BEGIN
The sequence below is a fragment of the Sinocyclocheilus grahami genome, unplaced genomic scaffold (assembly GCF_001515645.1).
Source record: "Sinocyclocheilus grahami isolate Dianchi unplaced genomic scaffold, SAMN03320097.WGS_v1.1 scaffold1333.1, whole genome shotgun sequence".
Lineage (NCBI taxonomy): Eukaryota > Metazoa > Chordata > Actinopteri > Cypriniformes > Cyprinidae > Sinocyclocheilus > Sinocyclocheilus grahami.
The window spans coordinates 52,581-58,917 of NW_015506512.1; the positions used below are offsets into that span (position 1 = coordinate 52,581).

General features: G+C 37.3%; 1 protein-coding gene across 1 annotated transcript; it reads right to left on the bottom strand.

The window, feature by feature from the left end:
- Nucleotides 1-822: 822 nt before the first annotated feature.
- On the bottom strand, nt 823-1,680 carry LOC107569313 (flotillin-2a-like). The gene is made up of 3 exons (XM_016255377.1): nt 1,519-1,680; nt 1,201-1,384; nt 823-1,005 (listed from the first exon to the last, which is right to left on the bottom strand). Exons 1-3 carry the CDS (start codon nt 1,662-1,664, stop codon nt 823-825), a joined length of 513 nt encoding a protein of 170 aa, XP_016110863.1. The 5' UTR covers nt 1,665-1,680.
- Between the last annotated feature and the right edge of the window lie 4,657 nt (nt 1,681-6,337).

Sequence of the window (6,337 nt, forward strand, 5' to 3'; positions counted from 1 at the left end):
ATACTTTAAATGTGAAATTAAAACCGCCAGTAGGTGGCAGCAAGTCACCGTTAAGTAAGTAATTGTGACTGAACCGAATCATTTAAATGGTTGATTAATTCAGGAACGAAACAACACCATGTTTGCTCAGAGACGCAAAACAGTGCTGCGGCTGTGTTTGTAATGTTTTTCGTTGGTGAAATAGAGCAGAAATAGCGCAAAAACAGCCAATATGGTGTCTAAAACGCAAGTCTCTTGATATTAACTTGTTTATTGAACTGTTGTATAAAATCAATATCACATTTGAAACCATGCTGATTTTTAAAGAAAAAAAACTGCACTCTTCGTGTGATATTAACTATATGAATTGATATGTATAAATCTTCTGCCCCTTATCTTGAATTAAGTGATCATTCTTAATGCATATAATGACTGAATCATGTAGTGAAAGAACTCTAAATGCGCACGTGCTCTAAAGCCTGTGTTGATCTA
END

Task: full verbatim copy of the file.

The sequence below is a fragment of the Sinocyclocheilus grahami genome, unplaced genomic scaffold (assembly GCF_001515645.1).
Source record: "Sinocyclocheilus grahami isolate Dianchi unplaced genomic scaffold, SAMN03320097.WGS_v1.1 scaffold1333.1, whole genome shotgun sequence".
Lineage (NCBI taxonomy): Eukaryota > Metazoa > Chordata > Actinopteri > Cypriniformes > Cyprinidae > Sinocyclocheilus > Sinocyclocheilus grahami.
The window spans coordinates 52,581-58,917 of NW_015506512.1; the positions used below are offsets into that span (position 1 = coordinate 52,581).

General features: G+C 37.3%; 1 protein-coding gene across 1 annotated transcript; it reads right to left on the bottom strand.

The window, feature by feature from the left end:
- Nucleotides 1-822: 822 nt before the first annotated feature.
- On the bottom strand, nt 823-1,680 carry LOC107569313 (flotillin-2a-like). The gene is made up of 3 exons (XM_016255377.1): nt 1,519-1,680; nt 1,201-1,384; nt 823-1,005 (listed from the first exon to the last, which is right to left on the bottom strand). Exons 1-3 carry the CDS (start codon nt 1,662-1,664, stop codon nt 823-825), a joined length of 513 nt encoding a protein of 170 aa, XP_016110863.1. The 5' UTR covers nt 1,665-1,680.
- Between the last annotated feature and the right edge of the window lie 4,657 nt (nt 1,681-6,337).

Sequence of the window (6,337 nt, forward strand, 5' to 3'; positions counted from 1 at the left end):
ATACTTTAAATGTGAAATTAAAACCGCCAGTAGGTGGCAGCAAGTCACCGTTAAGTAAGTAATTGTGACTGAACCGAATCATTTAAATGGTTGATTAATTCAGGAACGAAACAACACCATGTTTGCTCAGAGACGCAAAACAGTGCTGCGGCTGTGTTTGTAATGTTTTTCGTTGGTGAAATAGAGCAGAAATAGCGCAAAAACAGCCAATATGGTGTCTAAAACGCAAGTCTCTTGATATTAACTTGTTTATTGAACTGTTGTATAAAATCAATATCACATTTGAAACCATGCTGATTTTTAAAGAAAAAAAACTGCACTCTTCGTGTGATATTAACTATATGAATTGATATGTATAAATCTTCTGCCCCTTATCTTGAATTAAGTGATCATTCTTAATGCATATAATGACTGAATCATGTAGTGAAAGAACTCTAAATGCGCACGTGCTCTAAAGCCTGTGTTGATCTA